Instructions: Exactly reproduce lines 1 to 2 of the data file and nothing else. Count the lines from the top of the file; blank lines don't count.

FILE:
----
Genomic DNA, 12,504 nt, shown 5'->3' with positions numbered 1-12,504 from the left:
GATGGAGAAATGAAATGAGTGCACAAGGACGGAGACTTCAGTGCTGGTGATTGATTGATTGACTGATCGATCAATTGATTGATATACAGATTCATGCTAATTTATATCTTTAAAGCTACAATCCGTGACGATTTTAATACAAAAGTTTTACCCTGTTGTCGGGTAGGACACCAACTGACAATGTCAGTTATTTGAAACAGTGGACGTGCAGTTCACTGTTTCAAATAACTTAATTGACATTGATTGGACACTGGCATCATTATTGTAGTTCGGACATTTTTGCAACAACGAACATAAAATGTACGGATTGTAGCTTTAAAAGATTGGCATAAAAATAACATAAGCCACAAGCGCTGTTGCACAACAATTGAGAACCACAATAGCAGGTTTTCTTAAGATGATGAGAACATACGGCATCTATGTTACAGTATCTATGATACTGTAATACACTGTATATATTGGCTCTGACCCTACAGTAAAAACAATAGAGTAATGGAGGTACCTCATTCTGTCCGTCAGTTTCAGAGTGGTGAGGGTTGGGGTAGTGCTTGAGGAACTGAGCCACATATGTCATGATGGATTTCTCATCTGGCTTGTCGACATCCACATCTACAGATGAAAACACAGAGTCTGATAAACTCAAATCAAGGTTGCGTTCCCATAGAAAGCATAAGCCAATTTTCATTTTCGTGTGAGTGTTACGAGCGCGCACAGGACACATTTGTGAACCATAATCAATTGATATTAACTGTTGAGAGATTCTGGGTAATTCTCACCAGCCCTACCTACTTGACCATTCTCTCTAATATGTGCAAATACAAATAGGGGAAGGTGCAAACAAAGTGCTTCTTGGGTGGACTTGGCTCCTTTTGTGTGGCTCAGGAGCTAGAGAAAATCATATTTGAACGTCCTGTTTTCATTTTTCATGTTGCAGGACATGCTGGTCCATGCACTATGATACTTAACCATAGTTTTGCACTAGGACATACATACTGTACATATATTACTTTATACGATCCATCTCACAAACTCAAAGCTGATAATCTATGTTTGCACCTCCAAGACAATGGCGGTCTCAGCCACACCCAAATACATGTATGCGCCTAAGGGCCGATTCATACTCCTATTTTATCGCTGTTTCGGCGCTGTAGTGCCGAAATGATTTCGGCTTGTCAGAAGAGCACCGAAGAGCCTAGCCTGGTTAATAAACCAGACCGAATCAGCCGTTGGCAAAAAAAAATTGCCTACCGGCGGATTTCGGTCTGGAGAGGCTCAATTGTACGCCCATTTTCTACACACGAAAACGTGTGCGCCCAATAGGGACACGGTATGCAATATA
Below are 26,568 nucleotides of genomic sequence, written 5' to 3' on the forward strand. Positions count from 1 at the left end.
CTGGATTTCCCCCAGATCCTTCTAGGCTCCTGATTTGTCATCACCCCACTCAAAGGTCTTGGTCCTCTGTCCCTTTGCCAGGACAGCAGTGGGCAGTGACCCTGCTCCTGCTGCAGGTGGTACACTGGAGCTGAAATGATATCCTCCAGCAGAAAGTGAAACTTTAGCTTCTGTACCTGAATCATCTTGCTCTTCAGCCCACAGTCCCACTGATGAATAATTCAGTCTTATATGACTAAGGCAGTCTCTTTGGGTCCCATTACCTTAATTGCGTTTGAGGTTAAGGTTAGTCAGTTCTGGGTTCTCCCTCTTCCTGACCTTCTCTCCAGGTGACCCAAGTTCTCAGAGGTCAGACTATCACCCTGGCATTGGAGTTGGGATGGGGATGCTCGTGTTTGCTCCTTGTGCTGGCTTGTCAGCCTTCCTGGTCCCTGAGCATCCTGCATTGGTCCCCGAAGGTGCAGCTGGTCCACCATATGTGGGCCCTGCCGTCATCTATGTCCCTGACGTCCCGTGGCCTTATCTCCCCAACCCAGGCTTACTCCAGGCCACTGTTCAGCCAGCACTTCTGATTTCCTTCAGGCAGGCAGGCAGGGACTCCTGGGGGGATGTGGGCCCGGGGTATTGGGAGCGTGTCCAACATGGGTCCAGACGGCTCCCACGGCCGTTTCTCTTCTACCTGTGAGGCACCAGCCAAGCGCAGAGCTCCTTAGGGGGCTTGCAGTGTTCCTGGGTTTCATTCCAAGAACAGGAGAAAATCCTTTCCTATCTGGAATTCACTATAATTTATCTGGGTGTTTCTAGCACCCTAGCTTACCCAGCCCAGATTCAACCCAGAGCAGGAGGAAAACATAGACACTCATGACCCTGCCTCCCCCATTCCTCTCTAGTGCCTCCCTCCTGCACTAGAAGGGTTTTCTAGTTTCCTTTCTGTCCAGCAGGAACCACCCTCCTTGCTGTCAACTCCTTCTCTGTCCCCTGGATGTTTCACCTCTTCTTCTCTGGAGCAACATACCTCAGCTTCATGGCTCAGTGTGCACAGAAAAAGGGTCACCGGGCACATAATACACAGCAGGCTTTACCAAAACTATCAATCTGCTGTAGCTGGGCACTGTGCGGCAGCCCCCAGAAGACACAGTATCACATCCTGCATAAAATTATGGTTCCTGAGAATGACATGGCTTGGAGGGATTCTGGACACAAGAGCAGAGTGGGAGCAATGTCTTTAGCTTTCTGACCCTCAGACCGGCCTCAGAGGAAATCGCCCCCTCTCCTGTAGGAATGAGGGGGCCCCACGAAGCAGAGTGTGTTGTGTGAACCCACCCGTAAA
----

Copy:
Genomic DNA, 12,504 nt, shown 5'->3' with positions numbered 1-12,504 from the left:
GATGGAGAAATGAAATGAGTGCACAAGGACGGAGACTTCAGTGCTGGTGATTGATTGATTGACTGATCGATCAATTGATTGATATACAGATTCATGCTAATTTATATCTTTAAAGCTACAATCCGTGACGATTTTAATACAAAAGTTTTACCCTGTTGTCGGGTAGGACACCAACTGACAATGTCAGTTATTTGAAACAGTGGACGTGCAGTTCACTGTTTCAAATAACTTAATTGACATTGATTGGACACTGGCATCATTATTGTAGTTCGGACATTTTTGCAACAACGAACATAAAATGTACGGATTGTAGCTTTAAAAGATTGGCATAAAAATAACATAAGCCACAAGCGCTGTTGCACAACAATTGAGAACCACAATAGCAGGTTTTCTTAAGATGATGAGAACATACGGCATCTATGTTACAGTATCTATGATACTGTAATACACTGTATATATTGGCTCTGACCCTACAGTAAAAACAATAGAGTAATGGAGGTACCTCATTCTGTCCGTCAGTTTCAGAGTGGTGAGGGTTGGGGTAGTGCTTGAGGAACTGAGCCACATATGTCATGATGGATTTCTCATCTGGCTTGTCGACATCCACATCTACAGATGAAAACACAGAGTCTGATAAACTCAAATCAAGGTTGCGTTCCCATAGAAAGCATAAGCCAATTTTCATTTTCGTGTGAGTGTTACGAGCGCGCACAGGACACATTTGTGAACCATAATCAATTGATATTAACTGTTGAGAGATTCTGGGTAATTCTCACCAGCCCTACCTACTTGACCATTCTCTCTAATATGTGCAAATACAAATAGGGGAAGGTGCAAACAAAGTGCTTCTTGGGTGGACTTGGCTCCTTTTGTGTGGCTCAGGAGCTAGAGAAAATCATATTTGAACGTCCTGTTTTCATTTTTCATGTTGCAGGACATGCTGGTCCATGCACTATGATACTTAACCATAGTTTTGCACTAGGACATACATACTGTACATATATTACTTTATACGATCCATCTCACAAACTCAAAGCTGATAATCTATGTTTGCACCTCCAAGACAATGGCGGTCTCAGCCACACCCAAATACATGTATGCGCCTAAGGGCCGATTCATACTCCTATTTTATCGCTGTTTCGGCGCTGTAGTGCCGAAATGATTTCGGCTTGTCAGAAGAGCACCGAAGAGCCTAGCCTGGTTAATAAACCAGACCGAATCAGCCGTTGGCAAAAAAAAATTGCCTACCGGCGGATTTCGGTCTGGAGAGGCTCAATTGTACGCCCATTTTCTACACACGAAAACGTGTGCGCCCAATAGGGACACGGTATGCAATATA